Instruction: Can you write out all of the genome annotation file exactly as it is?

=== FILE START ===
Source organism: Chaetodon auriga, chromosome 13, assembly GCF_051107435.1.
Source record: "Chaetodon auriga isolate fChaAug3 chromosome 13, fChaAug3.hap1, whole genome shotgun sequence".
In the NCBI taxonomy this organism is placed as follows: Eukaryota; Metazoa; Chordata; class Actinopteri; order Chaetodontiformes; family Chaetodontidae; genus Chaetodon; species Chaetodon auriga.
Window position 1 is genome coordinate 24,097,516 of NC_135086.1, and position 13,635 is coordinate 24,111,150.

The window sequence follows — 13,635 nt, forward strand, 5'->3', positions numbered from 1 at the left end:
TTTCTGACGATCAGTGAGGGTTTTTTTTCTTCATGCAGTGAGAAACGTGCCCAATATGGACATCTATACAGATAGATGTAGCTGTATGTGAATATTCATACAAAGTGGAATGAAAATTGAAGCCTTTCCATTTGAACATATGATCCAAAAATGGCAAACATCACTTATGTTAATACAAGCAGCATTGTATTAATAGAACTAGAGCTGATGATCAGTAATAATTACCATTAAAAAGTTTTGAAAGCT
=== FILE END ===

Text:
Source organism: Chaetodon auriga, chromosome 13, assembly GCF_051107435.1.
Source record: "Chaetodon auriga isolate fChaAug3 chromosome 13, fChaAug3.hap1, whole genome shotgun sequence".
In the NCBI taxonomy this organism is placed as follows: Eukaryota; Metazoa; Chordata; class Actinopteri; order Chaetodontiformes; family Chaetodontidae; genus Chaetodon; species Chaetodon auriga.
Window position 1 is genome coordinate 24,097,516 of NC_135086.1, and position 13,635 is coordinate 24,111,150.

The window sequence follows — 13,635 nt, forward strand, 5'->3', positions numbered from 1 at the left end:
TTTCTGACGATCAGTGAGGGTTTTTTTTCTTCATGCAGTGAGAAACGTGCCCAATATGGACATCTATACAGATAGATGTAGCTGTATGTGAATATTCATACAAAGTGGAATGAAAATTGAAGCCTTTCCATTTGAACATATGATCCAAAAATGGCAAACATCACTTATGTTAATACAAGCAGCATTGTATTAATAGAACTAGAGCTGATGATCAGTAATAATTACCATTAAAAAGTTTTGAAAGCT